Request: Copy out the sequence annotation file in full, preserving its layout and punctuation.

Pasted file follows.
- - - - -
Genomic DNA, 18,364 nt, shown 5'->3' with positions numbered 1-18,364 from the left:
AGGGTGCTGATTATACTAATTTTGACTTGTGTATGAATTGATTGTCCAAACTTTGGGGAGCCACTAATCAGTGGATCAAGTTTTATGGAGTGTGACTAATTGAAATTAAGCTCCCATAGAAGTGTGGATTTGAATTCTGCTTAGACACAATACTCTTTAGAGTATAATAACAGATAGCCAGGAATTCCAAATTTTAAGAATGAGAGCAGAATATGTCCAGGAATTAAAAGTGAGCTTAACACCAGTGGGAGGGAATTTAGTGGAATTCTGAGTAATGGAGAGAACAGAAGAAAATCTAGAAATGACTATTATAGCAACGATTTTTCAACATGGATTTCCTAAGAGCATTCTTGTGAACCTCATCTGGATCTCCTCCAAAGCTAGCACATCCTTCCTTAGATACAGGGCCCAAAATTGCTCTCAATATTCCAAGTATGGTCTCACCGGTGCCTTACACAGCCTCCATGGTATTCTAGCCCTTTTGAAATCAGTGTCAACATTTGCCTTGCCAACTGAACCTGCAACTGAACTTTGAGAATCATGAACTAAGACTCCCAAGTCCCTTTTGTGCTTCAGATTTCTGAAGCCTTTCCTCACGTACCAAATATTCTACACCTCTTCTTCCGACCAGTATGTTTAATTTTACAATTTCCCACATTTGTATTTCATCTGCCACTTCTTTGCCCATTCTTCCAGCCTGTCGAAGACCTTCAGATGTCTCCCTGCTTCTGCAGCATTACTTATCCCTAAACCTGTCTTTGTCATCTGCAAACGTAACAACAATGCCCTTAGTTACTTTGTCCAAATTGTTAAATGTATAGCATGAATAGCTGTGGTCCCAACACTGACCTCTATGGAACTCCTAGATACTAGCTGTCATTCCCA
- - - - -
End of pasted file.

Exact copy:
Genomic DNA, 18,364 nt, shown 5'->3' with positions numbered 1-18,364 from the left:
AGGGTGCTGATTATACTAATTTTGACTTGTGTATGAATTGATTGTCCAAACTTTGGGGAGCCACTAATCAGTGGATCAAGTTTTATGGAGTGTGACTAATTGAAATTAAGCTCCCATAGAAGTGTGGATTTGAATTCTGCTTAGACACAATACTCTTTAGAGTATAATAACAGATAGCCAGGAATTCCAAATTTTAAGAATGAGAGCAGAATATGTCCAGGAATTAAAAGTGAGCTTAACACCAGTGGGAGGGAATTTAGTGGAATTCTGAGTAATGGAGAGAACAGAAGAAAATCTAGAAATGACTATTATAGCAACGATTTTTCAACATGGATTTCCTAAGAGCATTCTTGTGAACCTCATCTGGATCTCCTCCAAAGCTAGCACATCCTTCCTTAGATACAGGGCCCAAAATTGCTCTCAATATTCCAAGTATGGTCTCACCGGTGCCTTACACAGCCTCCATGGTATTCTAGCCCTTTTGAAATCAGTGTCAACATTTGCCTTGCCAACTGAACCTGCAACTGAACTTTGAGAATCATGAACTAAGACTCCCAAGTCCCTTTTGTGCTTCAGATTTCTGAAGCCTTTCCTCACGTACCAAATATTCTACACCTCTTCTTCCGACCAGTATGTTTAATTTTACAATTTCCCACATTTGTATTTCATCTGCCACTTCTTTGCCCATTCTTCCAGCCTGTCGAAGACCTTCAGATGTCTCCCTGCTTCTGCAGCATTACTTATCCCTAAACCTGTCTTTGTCATCTGCAAACGTAACAACAATGCCCTTAGTTACTTTGTCCAAATTGTTAAATGTATAGCATGAATAGCTGTGGTCCCAACACTGACCTCTATGGAACTCCTAGATACTAGCTGTCATTCCCA